STATELINE – Nobody has won the American Century Championship three consecutive years.
Mark Mulder is aiming to change that.
Mulder, who won in 2015 and 2016 with scores of 82 points and 74 points, respectively, is confident about his chances for a three-peat entering the 28th annual event that kicks off today at Edgewood Tahoe Golf Course.
“Records are made to be broken,” Mulder said Wednesday afternoon during a press conference. “It is a cliché, but it’s true. I feel good about my chances. This course sets up well for me. Prior to winning it the first time two years ago, I felt I had a chance to win. The last couple of years things worked out.
“I mean, I want to do that same thing, if not more. I mean, that’s the plan. Whether that happens or not, I have no idea. But this course sets up really well for me. I think for a lot of the better players, it becomes a putting contest. First two rounds last year I didn’t make a whole lot of putts but the final round last year I made a ton of putts and kind of made up for it.”
Mulder, a 3-1 favorite along with ex-Dallas quarterback Tony Romo, has been working on his game in Flagstaff, Ariz.
“Yeah, we had a home in Flagstaff for five years,” Mulder said. “We go up there every summer to get out of the heat. It’s 110 in Scottsdale, and when we pull into Flagstaff it’s 80.
“It’s about 7,000 feet. I think it’s a little more than here, but it’s pretty close. It helps with my yardages when I come here. Just feeling more comfortable hitting a wedge from, say, 160, 170 yards, whatever it might be. The ball goes a long way when you hit it high.”
Mulder admitted there are a few holes where he’s trying to figure things out (12, 15 and 18).
“Fifteen has always been a tough hole for me,” Mulder said. “I’ve tried hitting 3-wood to 5-iron before. It always seems like I have an in-between yardage.
“Eighteen I’m fine with, but I normally play a little more cut, and 18 sets up more for a draw. I can draw on my 3-wood. It depends on how I’m feeling going into some of those holes, what I’m going to hit. This year I might hit 3-wood on 18. I can still hit 3-wood and probably still hit a 7-iron or so on the green in two. The 12th has always been one that I struggle with the second shot just because it’s uphill into that green. Last year I birdied it on the final round, which I think that was the last hole that I haven’t birdied in this tournament. I think I birdied the rest.”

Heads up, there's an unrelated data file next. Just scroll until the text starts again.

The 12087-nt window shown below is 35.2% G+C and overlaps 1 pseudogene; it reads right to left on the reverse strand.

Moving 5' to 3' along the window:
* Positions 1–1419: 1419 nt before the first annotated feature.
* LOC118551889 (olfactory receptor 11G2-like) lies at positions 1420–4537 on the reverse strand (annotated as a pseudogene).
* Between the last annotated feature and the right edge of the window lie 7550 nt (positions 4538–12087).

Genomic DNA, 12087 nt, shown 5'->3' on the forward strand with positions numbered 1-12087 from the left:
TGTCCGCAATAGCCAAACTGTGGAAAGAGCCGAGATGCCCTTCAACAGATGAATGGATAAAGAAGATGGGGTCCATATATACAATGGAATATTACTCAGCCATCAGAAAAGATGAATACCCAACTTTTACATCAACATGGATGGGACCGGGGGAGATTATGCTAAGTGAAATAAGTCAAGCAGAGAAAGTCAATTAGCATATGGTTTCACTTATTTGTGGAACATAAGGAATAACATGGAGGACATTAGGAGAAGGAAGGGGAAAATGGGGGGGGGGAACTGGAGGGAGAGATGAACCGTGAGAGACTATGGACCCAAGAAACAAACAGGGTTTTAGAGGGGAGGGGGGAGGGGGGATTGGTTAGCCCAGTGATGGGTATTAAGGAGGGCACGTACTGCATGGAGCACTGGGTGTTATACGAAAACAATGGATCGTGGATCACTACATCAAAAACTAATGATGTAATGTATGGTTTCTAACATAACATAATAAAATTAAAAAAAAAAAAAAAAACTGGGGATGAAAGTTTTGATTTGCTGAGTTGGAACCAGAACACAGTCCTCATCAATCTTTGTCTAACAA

The group chasing Mulder is pretty solid. Ex-tennis star Mardy Fish finished second last year, Jack Wagner has won twice as has Mark Rypien. Jeremy Roenick was fourth last year. Steph Curry has played well here in the past and John Smoltz has a solid game.
“If I had to pick one, I’d have to say Mardy Fish,” Mulder said. “I joke with him. I still say if we played 10 rounds, he’d probably beat me six or seven out of the ten. He can flat out play. And he’s joked in the past that, ‘Hey, can somebody give me some putting lessons.’
“So maybe that’s the reason he hasn’t competed or hasn’t won them, my guess. You’d have to ask him. That’s just based off his comments. But he’s really good.”
Fish, who was in England at Wimbledon, said he’s excited to return after two straight top-5 finishes.
“I haven’t played much,” he said. “I’ll do a little crash course like Jack (Wagner) this week and see how it goes. But I’m super excited to play again and compete. It’s really the only competition we get anymore — that I get anymore. So it’s a lot of fun.”
Wagner, the only non-athlete to ever win the event, said he enters the tourney with low expectations. He’s the fourth-leading money winner in ACC history with $597,511.
“I’ve been gratefully working in Vancouver the past three months,” he said. “I’m coming in sort of like crash studying for a test. Maybe that’s a good thing. There have been years I’ve grinded and I think I’m really ready and I disappoint myself.
“So this year is very low expectations and try to play with a smile on my face and see what happens. It’s that simple. It is kind of weird when you don’t play. I know these guys, know they’re athletes. They go through seasons where they can’t play. But when you come out of it you can have a day you stripe it and the next two days you have no idea what you’re doing. That’s where I’m at kind of right now.”
Playing in elevation is critical, according to Wagner. Whoever makes the best adjustments will play well.
“It’s really hard to manage the distance up here,” he said. “So I found, over the years, it’s really an exercise in patience and tolerance, and not getting down on yourself when you don’t birdie holes you think should be easy birdie holes.”
Romo hasn’t played since 2012, mainly because of injuries. After an 11th-place finish in 2007, he was third in 2008, second in 2009 through 2011, and fifth in 2012.
“I’m excited. I’m excited to play golf; to compete a little bit again,” Romo told reporters. “I’ve been practicing a little bit. I usually come here trying to find my game, but I feel like I at least have a chance to hit it somewhat solid this week. We’ll see what kind of scores I can put up.”
Roenick, who’s playing his 26th ACC, had a great chance in 2014. He was contending for the title with Rypien when rain and thunderstorms hit, forcing the course to be cleared. Approximately two hours later, Rypien went out and eagled the par-5 16th, birdied the par-3 17th and birdied the par-5 18th to win his second ACC crown.
“It’s one thing to lose a tournament,” Roenick said. “It’s another thing to get beat, and I got beat coming out of the rain delay by Mark. He put on an unbelievable show. It was a sick display of golf. But that drives you even more to make sure you play well.
“And, I think that experience with him helped me last year shooting a 68 in the last round.”